In adherence with the Nursing and Midwifery Code (2008) consent has been obtained from all individuals involved and information will be under strict confidentiality. A qualified mentor supervised all patient procedures; the individuals concerned were made aware I was a nursing student, as per the ‘Guidance for Students’ of NMC code.
This essay is to reflect on a clinical nursing skill of which I have gained experience of during clinical placement on an acute paediatric ward. Of the various proficiencies required of a child nurse, the monitoring and recording of a child’s temperature is a skill where accurate record keeping is evidentially important. The British Journal of Nursing has advised us of the clinical and legal significance of record keeping and the linked improvements in patient care. The following documents the processes of caring for a child with a fever in hospital up until their discharge home.
Within a 12 hour period I have monitored a child under 5 years old who had a febrile convulsion at home and was admitted with a fever. Supervised by my mentor, I proceeded to gain a set of baseline observations by recording the child’s vital signs. Baseline observations are defined as being the ‘Information or data gathered at the beginning of a period from which variations that subsequently develop are compared’ (Medicine Net).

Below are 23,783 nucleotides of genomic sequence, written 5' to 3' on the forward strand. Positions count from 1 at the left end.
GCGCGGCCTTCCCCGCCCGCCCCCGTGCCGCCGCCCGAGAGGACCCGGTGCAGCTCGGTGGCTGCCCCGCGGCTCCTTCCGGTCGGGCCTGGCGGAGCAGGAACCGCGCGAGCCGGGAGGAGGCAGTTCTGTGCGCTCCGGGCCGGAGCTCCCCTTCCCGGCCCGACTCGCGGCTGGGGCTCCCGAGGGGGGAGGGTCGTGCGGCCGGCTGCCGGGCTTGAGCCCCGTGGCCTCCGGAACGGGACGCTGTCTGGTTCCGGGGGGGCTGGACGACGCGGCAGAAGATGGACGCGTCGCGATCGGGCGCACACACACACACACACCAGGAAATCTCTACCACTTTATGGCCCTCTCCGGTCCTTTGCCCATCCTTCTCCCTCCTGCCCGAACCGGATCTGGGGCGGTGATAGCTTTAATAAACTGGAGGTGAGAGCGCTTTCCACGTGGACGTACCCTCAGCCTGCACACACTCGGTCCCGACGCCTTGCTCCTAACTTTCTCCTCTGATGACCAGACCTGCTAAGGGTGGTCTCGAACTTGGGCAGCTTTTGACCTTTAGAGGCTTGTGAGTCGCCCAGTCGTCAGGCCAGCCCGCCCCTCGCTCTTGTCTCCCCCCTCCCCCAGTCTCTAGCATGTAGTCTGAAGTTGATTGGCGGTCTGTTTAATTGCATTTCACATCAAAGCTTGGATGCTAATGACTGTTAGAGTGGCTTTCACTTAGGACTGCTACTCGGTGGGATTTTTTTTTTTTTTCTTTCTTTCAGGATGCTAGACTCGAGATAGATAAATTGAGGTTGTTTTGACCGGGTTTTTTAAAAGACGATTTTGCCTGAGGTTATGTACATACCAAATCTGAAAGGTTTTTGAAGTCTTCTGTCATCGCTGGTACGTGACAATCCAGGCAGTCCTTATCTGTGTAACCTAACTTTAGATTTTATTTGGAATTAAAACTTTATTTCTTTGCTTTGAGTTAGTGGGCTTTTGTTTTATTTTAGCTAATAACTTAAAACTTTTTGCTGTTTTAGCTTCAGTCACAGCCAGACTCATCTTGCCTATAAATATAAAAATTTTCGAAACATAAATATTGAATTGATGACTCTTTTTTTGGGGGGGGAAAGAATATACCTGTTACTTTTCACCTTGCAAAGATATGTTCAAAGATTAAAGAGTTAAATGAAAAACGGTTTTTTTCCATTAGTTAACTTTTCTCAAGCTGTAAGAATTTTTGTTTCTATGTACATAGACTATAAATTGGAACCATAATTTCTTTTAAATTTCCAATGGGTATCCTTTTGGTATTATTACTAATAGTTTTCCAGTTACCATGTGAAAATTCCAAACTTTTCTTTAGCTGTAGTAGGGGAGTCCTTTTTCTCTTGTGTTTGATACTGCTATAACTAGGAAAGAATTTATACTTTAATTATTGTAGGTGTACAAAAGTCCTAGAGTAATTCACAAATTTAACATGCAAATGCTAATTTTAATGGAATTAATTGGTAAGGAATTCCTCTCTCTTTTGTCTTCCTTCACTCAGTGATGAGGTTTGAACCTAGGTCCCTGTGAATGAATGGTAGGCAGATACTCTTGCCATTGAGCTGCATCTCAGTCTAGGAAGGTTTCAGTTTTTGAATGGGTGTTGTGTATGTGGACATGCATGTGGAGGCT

Vital Signs are defined as ‘the temperature, pulse of heart rate, respiratory rate, blood pressure and capillary refill time of a person’. These signs enable the assessment of the level of functioning of a person
(Surgery Encyclopaedia 2007). The recording of vital signs must be accurate and clear, it is a fundamental aspect of delivering good quality patient care
(Vital Signs for Nurses 2011). The most accurate method to record the human body temperature is rectally however, The National Institute of Health and Clinical Excellence recommends that temperature is measured using a Tympanic thermometer in children under the age of 5 years as it is a more convenient and less intrusive manner in taking a temperature. The tympanic membrane is located in the ear, the blood vessels covering the membrane are close to the core temperature of the body but not as accurate as a rectal reading (Fundamental & Advanced Nursing Skills).
The core and body surface temperature can differ by 0.5c° under normal circumstances (Casey 2000). The core or ‘set point’ as determined by the hypothalamus is the body’s internal temperature. A child under five is considered to be ‘pyrexial’ with a high temperature with a reading in excess of 38.5c° (NHS 2010). Consideration should be made to the human body temperature being lower in the morning due to the body resting overnight and the temperature is higher at night due to the muscular activity and food consumption during the day (The Physics Factbook).
Prior to performing any procedures on the child I gained consent from the parents in accordance with the Nursing and...